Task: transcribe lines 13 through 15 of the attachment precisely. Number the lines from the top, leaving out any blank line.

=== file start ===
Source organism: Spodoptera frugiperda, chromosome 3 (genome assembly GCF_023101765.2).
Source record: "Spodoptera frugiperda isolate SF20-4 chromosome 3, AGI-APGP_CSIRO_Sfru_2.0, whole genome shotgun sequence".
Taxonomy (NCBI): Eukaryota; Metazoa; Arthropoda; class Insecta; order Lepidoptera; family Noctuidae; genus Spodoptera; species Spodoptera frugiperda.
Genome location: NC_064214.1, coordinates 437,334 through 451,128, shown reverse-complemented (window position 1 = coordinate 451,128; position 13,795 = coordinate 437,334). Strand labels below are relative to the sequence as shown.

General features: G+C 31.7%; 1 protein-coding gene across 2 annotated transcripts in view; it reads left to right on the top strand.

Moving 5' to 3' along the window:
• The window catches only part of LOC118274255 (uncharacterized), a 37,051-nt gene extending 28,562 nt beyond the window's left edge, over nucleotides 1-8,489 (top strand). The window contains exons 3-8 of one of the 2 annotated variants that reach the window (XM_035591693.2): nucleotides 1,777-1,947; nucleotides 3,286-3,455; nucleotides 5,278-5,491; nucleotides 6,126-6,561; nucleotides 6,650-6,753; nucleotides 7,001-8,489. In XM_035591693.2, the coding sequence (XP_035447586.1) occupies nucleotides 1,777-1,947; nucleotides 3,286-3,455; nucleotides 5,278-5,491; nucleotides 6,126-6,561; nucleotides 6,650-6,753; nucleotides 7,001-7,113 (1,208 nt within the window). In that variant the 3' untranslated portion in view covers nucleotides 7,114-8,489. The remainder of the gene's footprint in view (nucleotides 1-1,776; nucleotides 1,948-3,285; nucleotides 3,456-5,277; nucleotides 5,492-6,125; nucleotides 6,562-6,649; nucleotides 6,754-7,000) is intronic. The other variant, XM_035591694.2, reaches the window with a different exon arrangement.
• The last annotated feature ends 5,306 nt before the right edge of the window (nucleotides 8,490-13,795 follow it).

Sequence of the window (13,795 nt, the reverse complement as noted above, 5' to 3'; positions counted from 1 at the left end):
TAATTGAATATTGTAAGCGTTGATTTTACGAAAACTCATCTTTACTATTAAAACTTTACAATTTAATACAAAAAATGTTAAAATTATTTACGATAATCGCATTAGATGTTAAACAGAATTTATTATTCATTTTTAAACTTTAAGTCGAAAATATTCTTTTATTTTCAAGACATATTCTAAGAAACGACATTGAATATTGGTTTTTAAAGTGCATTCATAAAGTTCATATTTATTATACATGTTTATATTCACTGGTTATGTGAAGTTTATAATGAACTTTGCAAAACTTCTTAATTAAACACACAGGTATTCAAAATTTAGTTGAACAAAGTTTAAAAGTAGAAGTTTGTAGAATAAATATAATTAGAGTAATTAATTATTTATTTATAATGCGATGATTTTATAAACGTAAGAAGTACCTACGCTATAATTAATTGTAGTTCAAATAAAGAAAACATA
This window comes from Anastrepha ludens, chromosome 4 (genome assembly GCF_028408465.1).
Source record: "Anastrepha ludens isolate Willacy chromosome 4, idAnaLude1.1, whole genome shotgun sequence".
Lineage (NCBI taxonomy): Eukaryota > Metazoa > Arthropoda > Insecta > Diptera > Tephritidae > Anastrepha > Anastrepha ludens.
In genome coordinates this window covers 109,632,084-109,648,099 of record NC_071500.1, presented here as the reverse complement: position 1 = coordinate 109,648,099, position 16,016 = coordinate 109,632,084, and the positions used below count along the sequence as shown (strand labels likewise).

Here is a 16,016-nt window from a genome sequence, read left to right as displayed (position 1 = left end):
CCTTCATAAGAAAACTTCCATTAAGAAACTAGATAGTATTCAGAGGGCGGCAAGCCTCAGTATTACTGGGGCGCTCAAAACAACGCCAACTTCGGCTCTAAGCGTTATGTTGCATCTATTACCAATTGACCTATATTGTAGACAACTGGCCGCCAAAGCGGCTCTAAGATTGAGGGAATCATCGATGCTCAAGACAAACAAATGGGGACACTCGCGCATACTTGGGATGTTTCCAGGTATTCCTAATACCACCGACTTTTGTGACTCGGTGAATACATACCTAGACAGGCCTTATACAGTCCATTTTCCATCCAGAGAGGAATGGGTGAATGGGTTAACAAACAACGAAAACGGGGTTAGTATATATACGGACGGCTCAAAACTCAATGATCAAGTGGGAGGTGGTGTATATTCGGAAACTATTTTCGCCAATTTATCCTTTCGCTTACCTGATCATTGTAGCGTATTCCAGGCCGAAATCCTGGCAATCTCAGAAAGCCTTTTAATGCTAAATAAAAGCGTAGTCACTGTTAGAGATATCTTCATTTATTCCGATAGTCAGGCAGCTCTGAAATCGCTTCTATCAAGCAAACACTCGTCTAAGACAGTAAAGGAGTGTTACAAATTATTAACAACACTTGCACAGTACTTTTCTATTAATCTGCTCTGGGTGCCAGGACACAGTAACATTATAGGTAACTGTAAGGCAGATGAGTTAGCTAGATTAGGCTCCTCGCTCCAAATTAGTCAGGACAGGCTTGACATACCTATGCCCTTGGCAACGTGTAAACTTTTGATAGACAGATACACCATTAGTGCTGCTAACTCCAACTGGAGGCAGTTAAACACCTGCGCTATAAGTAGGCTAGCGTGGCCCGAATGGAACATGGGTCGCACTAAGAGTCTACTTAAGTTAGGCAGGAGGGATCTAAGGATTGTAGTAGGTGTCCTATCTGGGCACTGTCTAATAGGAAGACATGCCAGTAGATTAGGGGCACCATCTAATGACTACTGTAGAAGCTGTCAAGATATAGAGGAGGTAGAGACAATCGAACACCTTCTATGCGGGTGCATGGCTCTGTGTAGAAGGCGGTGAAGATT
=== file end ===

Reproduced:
Lineage (NCBI taxonomy): Eukaryota > Metazoa > Arthropoda > Insecta > Diptera > Tephritidae > Anastrepha > Anastrepha ludens.
In genome coordinates this window covers 109,632,084-109,648,099 of record NC_071500.1, presented here as the reverse complement: position 1 = coordinate 109,648,099, position 16,016 = coordinate 109,632,084, and the positions used below count along the sequence as shown (strand labels likewise).

Here is a 16,016-nt window from a genome sequence, read left to right as displayed (position 1 = left end):